Start a blog and publish useful advice articles that cover topics relevant to your customer base. Put some time and effort into keyword optimization, and you may be able to rank well for your chosen search terms.
Blogs are easy to share on social media, too. B2Bs might ask employees to promote pieces on LinkedIn, while B2Cs can post content on Twitter and Facebook.
Also, blogs and CTAs go together like peanut butter and chocolate. Imagine a survey software provider writes a piece on how to conduct employee engagement surveys. It wouldn’t be hard for the company to add in a CTA for a trial of their own survey software.
It’s pretty common for a blog to conclude with an explicit sales pitch—though that shouldn’t be the only place the CTA appears.
Blogs and CTAs go together like peanut butter and chocolate.
“When you put in your product CTAs, don’t just leave one at the very bottom of the piece,” Bean cautions. “You should also include one somewhere in the top third of the content because only a fraction of people will read the article all the way to the end.”
Bean also recommends developing a robust internal linking strategy. Referencing and linking to other articles on your site will flesh out your content and entice visitors to linger longer.
“When you go to Wikipedia to read a random article, you could easily go through that site forever because every single article is linked,” Bean says. “And that’s helpful for the user if they want to learn more.”
Including search bars can also make your blog easier to navigate. Overall, it’s beneficial if you try to present your articles the way a media company would.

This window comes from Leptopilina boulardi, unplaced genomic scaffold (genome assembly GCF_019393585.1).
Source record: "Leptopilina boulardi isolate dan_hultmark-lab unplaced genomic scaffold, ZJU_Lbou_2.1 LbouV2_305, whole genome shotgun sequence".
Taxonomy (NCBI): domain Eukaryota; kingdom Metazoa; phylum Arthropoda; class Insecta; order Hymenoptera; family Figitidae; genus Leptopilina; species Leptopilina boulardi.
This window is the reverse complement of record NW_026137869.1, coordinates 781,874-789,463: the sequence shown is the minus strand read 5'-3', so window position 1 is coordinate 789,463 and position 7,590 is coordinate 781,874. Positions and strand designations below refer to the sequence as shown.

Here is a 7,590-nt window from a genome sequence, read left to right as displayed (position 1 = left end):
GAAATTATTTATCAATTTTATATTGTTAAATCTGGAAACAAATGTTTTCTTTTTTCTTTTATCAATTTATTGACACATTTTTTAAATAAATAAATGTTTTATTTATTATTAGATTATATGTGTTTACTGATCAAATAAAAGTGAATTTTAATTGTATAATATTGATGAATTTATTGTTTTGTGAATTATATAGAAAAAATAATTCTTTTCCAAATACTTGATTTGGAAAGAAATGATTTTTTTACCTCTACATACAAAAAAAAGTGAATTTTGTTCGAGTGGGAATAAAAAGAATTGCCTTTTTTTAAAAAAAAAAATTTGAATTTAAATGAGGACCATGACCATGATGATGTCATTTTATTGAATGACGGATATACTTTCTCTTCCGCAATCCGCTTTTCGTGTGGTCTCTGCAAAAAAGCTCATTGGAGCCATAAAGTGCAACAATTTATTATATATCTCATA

“If your objective is to get views and tell stories and get people to engage, you need to build out your site to accomplish that,” Bean explains. “So, don’t make it like a library—make it look like the sites that people already use to consume content. Let CNBC, Yahoo, or ESPN do all the work on UX patterns and how to structure data, and apply that to your own blog.”
How to generate new leads through outbound and inbound email campaigns
When it comes to email marketing campaigns, there are two different lead generation strategies: outbound and inbound.
Outbound emails are messages you send to potential customers who haven’t asked you to contact them. Because these are unsolicited emails, they can easily be ignored or dismissed as spam. But there are some ways to make “cold emails” stand out in a crowded inbox as well as free templates you can follow.
Inbound emails, on the other hand, are messages you send to leads who have expressed some interest in your brand. If a consumer, for example, requests a demo or signs up for a newsletter, they have essentially opted in to receiving inbound emails. That naturally makes them a more receptive audience, though you may still have to compete for their attention.
“For inbound emails, think about what kind of value you can add to your email list,” Bean recommends. “For example, let’s say I have a bunch of executives I’m targeting with my software. Maybe instead of just sending a monthly newsletter with all my top posts for the month, I try to provide something more relevant. If I know that they’re going to be doing a ton of planning going into Q1, maybe I can make a planning template for them.”